• Eric Kleefeld of Media Matters: “The Georgia legislation exists because of Democratic victories propelled by Black voters — plus Trump’s Big Lie.”
  • Jon Allsop at Columbia Journalism Review: “The why of the restrictive voting bills is also vital, arguably as much so as the what. Republicans across the country have pitched new laws as correctives to public fears about election ‘integrity’—even though such fears were, for the most part, simply made up by Donald Trump and his enablers in the right-wing political and media firmament.”
  • Eric Levitz at New York Magazine: “When you account for context — and acknowledge the bill’s most nefarious provisions — the left’s purported ‘double standard’ disappears. The leading lights of Georgia’s Republican Party spent the past five months validating baseless allegations of a stolen election and demonizing their own secretary of State for refusing to do the same. The GOP’s 2020 standard-bearer is still decrying the treachery of Republican election officials who failed to abuse their powers at his behest.”
Attacking motives is fair-enough game when you are explaining the origins of genuinely bad policy, but it is also a convenient crutch when you are unable to make that case on the merits. After all, nobody can ever really disprove a charge that they are operating from bad motives — especially when a bill is the product of two houses of an entire legislature plus a governor, and thus reflects the thinking of a lot of different people. The charge has the double benefit of tying the bill to Donald Trump with voters who might agree with its provisions, but mistrust or despise the former president.

It is also a way of dodging inconvenient facts. Many Democratic-run states have similar anti-electioneering laws and less early voting than Georgia. Stacey Abrams herself admits that she previously — and successfully — supported cutting the number of early-voting days in Georgia in half. It is “OK when we do it” if you simply argue that the same conduct is different because our people have pure hearts, and yours do not.

In reality, it is quite clear that — as usually happens with proposals that make it all the way into legislation — there are multiple reasons why this bill passed, and the lingering belief that the 2020 election was stolen is only one of those. The bill changed quite a bit from some earlier proposals after many hours of hearings, suggesting that this was not simply a headlong “do something” rush. There were at least three other factors at work in passing S.B. 202 that are hard for any serious person to deny:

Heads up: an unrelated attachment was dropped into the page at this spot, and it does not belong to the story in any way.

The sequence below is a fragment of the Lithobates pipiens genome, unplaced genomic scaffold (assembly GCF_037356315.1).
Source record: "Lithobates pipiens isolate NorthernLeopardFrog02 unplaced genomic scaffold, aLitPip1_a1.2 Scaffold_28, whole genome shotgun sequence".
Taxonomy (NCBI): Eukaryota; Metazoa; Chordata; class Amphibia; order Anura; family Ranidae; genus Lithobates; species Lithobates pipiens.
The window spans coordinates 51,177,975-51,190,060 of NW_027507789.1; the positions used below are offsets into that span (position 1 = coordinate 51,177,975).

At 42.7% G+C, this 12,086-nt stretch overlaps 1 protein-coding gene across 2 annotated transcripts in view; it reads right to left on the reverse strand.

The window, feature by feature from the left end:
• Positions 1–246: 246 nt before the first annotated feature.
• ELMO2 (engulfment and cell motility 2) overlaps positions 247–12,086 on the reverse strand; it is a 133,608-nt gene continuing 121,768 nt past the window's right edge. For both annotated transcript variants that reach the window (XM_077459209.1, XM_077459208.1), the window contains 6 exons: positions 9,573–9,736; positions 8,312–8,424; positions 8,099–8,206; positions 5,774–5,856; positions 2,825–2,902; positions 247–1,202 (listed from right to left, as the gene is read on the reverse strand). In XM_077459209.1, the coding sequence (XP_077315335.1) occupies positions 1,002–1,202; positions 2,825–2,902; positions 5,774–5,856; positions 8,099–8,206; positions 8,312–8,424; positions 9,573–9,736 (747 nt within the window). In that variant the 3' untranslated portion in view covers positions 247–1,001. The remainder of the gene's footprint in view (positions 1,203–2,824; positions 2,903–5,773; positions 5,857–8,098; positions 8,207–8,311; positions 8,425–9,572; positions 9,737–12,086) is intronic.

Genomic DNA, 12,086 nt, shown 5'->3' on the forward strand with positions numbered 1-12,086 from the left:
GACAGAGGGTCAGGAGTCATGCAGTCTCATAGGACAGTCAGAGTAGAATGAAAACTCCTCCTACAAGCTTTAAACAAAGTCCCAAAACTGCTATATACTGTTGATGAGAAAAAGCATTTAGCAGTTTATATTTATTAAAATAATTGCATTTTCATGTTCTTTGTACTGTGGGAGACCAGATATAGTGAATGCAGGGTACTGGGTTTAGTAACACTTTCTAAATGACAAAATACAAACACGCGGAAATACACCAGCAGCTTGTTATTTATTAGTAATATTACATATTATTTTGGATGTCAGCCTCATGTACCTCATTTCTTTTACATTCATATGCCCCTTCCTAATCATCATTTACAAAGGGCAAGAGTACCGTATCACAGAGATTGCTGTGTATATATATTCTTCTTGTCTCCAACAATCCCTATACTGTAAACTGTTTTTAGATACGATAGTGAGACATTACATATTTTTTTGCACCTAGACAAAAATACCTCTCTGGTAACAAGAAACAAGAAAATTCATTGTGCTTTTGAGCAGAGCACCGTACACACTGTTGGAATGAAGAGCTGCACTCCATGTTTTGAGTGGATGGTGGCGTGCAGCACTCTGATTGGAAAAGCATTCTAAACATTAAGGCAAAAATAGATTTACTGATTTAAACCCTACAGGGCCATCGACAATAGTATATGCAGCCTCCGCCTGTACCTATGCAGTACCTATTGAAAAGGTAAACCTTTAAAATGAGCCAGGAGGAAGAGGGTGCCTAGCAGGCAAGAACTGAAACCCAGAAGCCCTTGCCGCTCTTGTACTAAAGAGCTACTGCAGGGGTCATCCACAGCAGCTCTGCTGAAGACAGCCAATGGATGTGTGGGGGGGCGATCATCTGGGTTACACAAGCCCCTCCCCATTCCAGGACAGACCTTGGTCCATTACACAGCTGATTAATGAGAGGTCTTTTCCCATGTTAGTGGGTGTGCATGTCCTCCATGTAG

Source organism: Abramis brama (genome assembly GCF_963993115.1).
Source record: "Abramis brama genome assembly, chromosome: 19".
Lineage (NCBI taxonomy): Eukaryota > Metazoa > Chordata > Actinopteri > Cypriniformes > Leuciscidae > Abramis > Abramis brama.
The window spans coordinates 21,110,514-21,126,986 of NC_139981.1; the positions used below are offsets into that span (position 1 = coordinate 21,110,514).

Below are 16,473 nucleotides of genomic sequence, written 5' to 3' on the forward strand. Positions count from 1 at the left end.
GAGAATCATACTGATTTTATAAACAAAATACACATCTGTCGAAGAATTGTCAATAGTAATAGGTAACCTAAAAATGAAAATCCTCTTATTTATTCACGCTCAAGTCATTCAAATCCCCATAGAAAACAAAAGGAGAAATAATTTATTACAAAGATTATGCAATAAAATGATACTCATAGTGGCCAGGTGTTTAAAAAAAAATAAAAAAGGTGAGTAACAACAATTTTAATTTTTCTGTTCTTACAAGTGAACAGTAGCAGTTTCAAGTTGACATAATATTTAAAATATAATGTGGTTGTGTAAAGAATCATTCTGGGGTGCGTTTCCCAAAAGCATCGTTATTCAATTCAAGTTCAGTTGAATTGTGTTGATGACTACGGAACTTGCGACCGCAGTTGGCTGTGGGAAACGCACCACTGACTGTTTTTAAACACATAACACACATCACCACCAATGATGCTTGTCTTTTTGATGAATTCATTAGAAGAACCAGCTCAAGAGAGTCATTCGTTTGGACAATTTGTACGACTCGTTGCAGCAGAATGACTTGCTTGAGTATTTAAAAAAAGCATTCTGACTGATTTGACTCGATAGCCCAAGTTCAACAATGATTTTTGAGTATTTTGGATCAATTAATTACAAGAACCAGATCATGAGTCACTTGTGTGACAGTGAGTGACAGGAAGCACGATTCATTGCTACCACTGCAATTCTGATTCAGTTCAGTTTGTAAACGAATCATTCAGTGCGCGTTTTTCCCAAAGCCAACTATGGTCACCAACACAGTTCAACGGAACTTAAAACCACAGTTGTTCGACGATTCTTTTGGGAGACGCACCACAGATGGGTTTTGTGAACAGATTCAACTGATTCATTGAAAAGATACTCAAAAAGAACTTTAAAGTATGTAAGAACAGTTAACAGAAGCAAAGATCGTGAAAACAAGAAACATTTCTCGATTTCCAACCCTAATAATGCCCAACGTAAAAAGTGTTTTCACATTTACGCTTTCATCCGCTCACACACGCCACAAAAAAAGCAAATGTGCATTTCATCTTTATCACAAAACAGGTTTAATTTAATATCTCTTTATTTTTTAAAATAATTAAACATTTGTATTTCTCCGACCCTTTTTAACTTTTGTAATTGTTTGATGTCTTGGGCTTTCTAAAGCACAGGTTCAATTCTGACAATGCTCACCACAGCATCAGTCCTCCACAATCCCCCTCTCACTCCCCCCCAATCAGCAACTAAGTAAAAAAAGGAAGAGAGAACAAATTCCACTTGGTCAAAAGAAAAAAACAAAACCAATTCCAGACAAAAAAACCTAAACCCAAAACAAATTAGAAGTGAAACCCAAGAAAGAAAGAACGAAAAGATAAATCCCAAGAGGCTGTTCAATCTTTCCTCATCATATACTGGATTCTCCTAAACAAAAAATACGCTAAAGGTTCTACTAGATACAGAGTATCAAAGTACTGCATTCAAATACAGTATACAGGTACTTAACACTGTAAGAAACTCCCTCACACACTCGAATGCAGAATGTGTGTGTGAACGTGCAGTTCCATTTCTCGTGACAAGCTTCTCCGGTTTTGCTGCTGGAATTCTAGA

First, Republicans have been arguing for decades in favor of voting rules that protect the security of elections, require identification of voters and the maintenance of accurate voter rolls, and otherwise defend the system of registered voters. Very little of what is in S.B. 202 is genuinely new, and a number of its ideas were once areas of bipartisan agreement. Progressives are overreaching by arguing that Donald Trump makes it illegitimate to continue standing for exactly the same things many Republicans already stood for. It’s like saying a politician must have been bribed because he voted for something he already believed in.

Second, the 2020 election was a highly unusual one. Democrats like to forget this now, but there was a pandemic on in 2020, and many innovations in mail-in voting and the use of drop boxes were brand-new experiments, adopted on the fly. Drop boxes were not even authorized by Georgia law; they were emergency measures, and new legislation was required to continue using them post-pandemic. There is nothing unusual about reviewing how new emergency measures worked, and tweaking them before enacting them permanently.

Third, it is seriously amnesiac to argue that public controversies over the legitimacy of Georgia elections began in 2020. As Georgia secretary of state Brad Raffensperger has detailed, the false and misleading attacks launched by Abrams on the legitimacy of the 2018 gubernatorial election in Georgia followed much of the same script as Trump’s attacks on the 2020 election. Governor Brian Kemp was broiled by Democrats and the national media at the time on the theory that his role as secretary of state made the entire election illegitimate. Placing the state’s elections on a footing that is more defensible from attacks from either side is an entirely legitimate goal.

All of this pollical "maneuvering" can only backfire. At least I hope.